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Autopsy (cont.)

What is the autopsy procedure?

The procedure for performing an autopsy varies according to the extent and purpose of the examination. If there are no restrictions imposed by the family, most standard autopsies consist of an examination of the chest cavity, abdominal cavity, and the brain. To examine the organs in the chest and abdomen, the pathologist usually performs a Y- or U-shaped incision beginning at the shoulders that meets at the sternum (breast bone) and continues vertically down to the pubic bone. Examination of the brain is carried out through an incision made in the back of the skull from one ear to the other.

Before any incisions are made, the autopsy begins with a thorough physical examination of the outside of the body that includes determination of height and weight. Any scars, surgical incisions, wounds, or evidence of lesions on the skin are also described.

For examination purposes, the organs are usually removed from the body. The pathologist may weigh the organs individually and further dissect (cut) the tissue to look for abnormalities inside the organs. After the organs are viewed with the naked eye, small pieces of tissue are taken from the organs for microscopic examination. The physical and microscopic characteristics of each tissue are carefully described in detail.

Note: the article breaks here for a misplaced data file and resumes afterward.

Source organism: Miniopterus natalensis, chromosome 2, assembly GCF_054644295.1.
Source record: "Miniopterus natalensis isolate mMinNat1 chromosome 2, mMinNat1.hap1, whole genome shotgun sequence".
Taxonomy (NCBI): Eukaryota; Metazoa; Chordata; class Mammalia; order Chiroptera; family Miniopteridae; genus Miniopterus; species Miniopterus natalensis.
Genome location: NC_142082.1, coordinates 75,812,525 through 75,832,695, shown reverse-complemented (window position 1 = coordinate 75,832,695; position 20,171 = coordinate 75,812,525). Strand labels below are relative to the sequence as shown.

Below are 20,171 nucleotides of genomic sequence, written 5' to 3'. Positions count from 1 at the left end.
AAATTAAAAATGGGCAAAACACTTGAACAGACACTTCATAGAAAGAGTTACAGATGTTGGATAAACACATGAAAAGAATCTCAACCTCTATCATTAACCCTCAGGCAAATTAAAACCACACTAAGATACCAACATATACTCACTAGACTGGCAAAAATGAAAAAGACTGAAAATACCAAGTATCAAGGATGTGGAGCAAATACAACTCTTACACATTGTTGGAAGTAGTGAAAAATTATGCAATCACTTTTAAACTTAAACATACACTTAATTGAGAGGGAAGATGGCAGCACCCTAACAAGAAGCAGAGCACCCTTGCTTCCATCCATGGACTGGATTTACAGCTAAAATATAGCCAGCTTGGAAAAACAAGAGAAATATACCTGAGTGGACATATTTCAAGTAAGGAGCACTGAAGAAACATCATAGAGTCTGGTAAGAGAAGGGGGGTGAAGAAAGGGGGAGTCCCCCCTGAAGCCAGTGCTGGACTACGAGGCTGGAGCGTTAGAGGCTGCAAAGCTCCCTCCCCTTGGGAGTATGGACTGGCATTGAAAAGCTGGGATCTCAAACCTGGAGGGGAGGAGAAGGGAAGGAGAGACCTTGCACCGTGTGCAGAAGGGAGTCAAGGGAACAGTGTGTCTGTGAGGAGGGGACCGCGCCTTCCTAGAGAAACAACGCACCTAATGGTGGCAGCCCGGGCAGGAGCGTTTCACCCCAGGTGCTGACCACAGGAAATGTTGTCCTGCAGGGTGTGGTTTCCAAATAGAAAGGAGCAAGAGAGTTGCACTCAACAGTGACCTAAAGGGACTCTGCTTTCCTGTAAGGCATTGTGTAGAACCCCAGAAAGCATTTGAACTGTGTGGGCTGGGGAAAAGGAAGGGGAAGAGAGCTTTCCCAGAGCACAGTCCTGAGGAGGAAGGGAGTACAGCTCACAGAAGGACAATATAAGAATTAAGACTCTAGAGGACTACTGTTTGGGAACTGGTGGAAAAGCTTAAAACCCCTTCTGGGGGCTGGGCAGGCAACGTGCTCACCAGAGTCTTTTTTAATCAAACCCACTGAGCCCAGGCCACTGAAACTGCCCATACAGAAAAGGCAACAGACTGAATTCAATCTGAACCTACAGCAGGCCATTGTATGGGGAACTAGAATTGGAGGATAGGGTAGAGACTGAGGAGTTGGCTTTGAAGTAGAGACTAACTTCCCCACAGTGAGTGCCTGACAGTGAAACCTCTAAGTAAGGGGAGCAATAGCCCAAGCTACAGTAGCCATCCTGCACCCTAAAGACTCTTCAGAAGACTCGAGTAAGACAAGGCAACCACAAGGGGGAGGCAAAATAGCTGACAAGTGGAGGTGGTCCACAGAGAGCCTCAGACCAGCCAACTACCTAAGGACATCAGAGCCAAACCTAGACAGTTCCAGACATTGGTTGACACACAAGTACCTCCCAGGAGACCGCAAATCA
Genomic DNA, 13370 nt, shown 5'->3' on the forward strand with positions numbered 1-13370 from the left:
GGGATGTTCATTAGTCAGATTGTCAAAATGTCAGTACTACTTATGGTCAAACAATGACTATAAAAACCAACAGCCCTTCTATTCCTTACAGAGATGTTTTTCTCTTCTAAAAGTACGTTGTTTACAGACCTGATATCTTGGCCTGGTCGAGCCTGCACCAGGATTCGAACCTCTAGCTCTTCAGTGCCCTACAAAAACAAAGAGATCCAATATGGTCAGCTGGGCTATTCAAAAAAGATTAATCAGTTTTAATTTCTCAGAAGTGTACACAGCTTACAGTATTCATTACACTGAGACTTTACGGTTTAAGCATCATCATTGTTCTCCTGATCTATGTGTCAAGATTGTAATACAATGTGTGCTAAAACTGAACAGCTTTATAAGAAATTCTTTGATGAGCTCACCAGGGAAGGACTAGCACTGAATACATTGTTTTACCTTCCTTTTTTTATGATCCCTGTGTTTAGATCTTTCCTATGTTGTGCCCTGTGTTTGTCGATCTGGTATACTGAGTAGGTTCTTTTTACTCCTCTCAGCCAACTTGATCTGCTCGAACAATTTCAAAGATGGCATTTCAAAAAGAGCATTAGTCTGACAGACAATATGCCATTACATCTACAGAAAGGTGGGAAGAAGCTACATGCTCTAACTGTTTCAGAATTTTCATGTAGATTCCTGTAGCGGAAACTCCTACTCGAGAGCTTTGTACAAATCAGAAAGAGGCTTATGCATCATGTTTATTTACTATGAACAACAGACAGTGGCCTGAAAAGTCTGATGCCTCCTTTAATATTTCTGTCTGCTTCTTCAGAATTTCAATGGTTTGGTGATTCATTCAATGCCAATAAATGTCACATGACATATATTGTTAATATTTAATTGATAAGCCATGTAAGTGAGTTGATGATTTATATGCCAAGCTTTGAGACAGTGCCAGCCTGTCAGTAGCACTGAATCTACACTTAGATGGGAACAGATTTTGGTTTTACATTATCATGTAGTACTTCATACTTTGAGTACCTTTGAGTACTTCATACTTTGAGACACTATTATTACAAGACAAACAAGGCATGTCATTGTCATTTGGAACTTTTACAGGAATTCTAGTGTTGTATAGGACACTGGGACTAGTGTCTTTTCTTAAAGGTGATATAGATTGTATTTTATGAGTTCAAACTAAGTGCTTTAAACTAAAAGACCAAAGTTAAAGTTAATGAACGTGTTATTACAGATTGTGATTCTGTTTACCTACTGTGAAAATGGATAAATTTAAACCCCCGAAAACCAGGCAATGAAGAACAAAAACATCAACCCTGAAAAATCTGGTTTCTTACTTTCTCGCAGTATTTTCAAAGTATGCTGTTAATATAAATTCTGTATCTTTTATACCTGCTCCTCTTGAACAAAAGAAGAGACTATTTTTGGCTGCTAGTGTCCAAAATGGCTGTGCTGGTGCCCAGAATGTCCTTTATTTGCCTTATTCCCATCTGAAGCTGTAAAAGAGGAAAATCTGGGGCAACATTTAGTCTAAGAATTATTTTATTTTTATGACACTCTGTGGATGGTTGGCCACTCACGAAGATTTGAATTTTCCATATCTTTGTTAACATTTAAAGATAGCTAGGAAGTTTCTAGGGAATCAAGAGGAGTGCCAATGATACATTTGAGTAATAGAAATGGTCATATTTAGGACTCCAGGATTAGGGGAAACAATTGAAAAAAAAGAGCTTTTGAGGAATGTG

At the end of an autopsy, the incisions made in the body are closed. The organs may be returned to the body or may be retained for teaching, research, or diagnostic purposes. Performance of an autopsy does not interfere with an open casket funeral service, as none of the incisions made are apparent after the body is prepared for burial.

What are the special procedures followed in an autopsy?

Pictures of findings at the autopsy may be taken for future reference. Photographic documentation is performed for many autopsies, particularly forensic autopsies for which the autopsy record may be important for a court case. In teaching hospitals, photographs of organs or tissues may be taken for research or instructional purposes. Organs may be preserved and stored in formalin for further examination, sampling for microscopy, presentation at conferences, or archiving for medical student training, depending on the particular situation and family consent.

Sometimes, the pathologist will order special laboratory studies to be carried out on tissue samples taken during an autopsy. These may include:

  • cultures or tests to identify infectious agents (bacteria, viruses, parasites, or fungi)
  • chemical analysis for metabolic abnormalities
  • genetic studies to identify disease-associated mutations or heritable diseases
  • toxicology studies to identify drugs, poisons, or exposures

Additionally, tissue may be frozen and stored for future diagnostic or research purposes.

Medically Reviewed by a Doctor on 6/16/2016

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